PRs : Singaporeans’ worries?

(Part 4 of the Singapore Census 2010 series)

by Leong Sze Hian

One aspect of the recently released Singapore Census 2010, which I think no media has talked about, is what the profile of permanent residents (PRs) may mean for Singaporeans?

Whilst I must confess at the onset, that this article is entirely speculative, and rather deficient in statistical veracity (unlike my normal pieces), I think it reflects the sentiments of many Singaporeans in the coffee shops, blogs, etc.

According to the article “ Foreigner numbers mirror economic figures (ST, Jan 13)”, almost half of the PR population last year were degree holders, compared with 18 per cent of citizens.

Does this mean that generally, it may be harder for Singaporeans to compete with PRs for jobs, because more of them are higher educated?

In this connection, the Ministry of Manpower (MOM) issues a pass to allow foreigners to come to Singapore for a year to look for a job.

Are there any developed countries in the world that allows foreigners to stay for a year to compete with citizens for jobs?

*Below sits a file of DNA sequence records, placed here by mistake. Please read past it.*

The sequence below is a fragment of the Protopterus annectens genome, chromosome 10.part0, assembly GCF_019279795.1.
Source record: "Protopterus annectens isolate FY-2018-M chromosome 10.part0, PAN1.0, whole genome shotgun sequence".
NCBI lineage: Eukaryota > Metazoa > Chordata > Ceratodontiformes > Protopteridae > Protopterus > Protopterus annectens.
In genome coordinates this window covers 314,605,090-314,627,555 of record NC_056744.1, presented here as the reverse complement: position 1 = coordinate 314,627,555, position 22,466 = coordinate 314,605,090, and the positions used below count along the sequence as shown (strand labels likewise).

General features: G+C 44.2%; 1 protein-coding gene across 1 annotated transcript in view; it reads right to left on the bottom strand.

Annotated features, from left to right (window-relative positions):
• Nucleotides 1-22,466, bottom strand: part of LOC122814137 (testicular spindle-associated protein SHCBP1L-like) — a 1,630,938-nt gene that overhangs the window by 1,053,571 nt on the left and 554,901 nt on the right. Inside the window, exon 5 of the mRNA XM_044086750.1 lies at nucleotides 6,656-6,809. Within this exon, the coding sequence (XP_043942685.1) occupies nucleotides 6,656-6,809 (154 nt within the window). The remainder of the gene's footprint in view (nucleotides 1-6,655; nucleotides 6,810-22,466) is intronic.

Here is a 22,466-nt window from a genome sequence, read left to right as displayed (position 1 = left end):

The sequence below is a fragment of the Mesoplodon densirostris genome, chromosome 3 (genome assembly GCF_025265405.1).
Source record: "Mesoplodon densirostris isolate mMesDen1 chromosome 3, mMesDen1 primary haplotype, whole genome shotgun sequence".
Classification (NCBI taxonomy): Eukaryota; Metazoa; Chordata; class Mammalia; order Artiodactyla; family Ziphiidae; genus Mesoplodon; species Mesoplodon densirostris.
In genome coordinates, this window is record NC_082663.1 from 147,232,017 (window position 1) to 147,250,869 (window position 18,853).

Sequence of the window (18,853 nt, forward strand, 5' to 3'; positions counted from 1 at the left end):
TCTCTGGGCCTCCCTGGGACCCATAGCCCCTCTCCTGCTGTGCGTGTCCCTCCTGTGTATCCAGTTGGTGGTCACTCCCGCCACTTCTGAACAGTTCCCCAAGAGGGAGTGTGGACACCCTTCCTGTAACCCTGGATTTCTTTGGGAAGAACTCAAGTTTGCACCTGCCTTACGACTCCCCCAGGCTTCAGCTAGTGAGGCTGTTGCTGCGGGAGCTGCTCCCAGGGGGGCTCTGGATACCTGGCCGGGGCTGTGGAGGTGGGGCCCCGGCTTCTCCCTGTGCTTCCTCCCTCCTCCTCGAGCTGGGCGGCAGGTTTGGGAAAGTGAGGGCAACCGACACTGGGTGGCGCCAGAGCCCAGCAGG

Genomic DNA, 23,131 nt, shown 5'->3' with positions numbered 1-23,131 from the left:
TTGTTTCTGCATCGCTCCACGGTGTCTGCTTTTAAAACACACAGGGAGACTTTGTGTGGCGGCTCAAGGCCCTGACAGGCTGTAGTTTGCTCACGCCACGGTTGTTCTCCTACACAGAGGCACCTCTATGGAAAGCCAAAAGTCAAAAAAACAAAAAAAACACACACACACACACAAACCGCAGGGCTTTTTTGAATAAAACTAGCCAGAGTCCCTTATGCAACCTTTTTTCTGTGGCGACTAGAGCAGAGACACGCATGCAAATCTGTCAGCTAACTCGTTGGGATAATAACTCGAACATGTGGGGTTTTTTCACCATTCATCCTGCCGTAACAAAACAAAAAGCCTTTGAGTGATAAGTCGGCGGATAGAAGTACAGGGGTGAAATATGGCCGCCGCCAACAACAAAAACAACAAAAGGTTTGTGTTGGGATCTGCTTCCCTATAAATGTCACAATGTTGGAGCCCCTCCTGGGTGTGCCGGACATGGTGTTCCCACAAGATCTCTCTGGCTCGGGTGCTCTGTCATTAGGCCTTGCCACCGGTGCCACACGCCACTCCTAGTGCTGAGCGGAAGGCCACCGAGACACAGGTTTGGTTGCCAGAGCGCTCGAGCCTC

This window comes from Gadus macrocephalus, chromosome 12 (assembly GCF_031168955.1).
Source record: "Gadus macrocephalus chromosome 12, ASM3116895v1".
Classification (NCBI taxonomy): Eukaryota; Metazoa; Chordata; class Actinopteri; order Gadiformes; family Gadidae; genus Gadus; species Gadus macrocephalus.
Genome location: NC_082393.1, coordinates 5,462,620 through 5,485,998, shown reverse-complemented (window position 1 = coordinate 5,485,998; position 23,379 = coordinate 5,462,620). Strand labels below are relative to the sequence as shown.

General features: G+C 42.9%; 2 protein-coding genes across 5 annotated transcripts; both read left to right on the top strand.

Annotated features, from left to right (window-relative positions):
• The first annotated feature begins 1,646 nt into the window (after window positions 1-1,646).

Of course, such foreigners would also contribute to our GDP growth.

When the MOM was asked as to how many foreigners have been issued with such passes, it declined to reveal it.

From my experience, if a request for a statistic is declined, the number may be quite a lot. Because if it’s not a large number, why not reveal it?

PRs - Cheaper, better, faster?

“Cheaper, better, faster”, ironically may be really true, in the context of PRs and such graduate foreigners here to look for jobs, because generally, they may be more “hungry” and have no dependents in Singapore to support or heavy financial commitments like a home mortgage.

If you think its bad enough for adult Singaporeans, the recent statistic that about 60 per cent of top ‘O’ Level students are foreigners, may have undesirable repercussions for Singaporean students too.

By the way, how many of the balance 40 per cent of top students are Singaporeans, if we take away PRs?

I have heard from the grapevine that some Singaporean students may be less motivated to study and do well in school, because they feel that their chances of beating their “genius” foreign classmates, may be quite slim.

Is this perhaps an unintended consequence of giving out so may scholarships to attract the best foreigners to come to Singapore to study – push up our academic standards, help to enhance our workfare competency, grow our GDP, etc?

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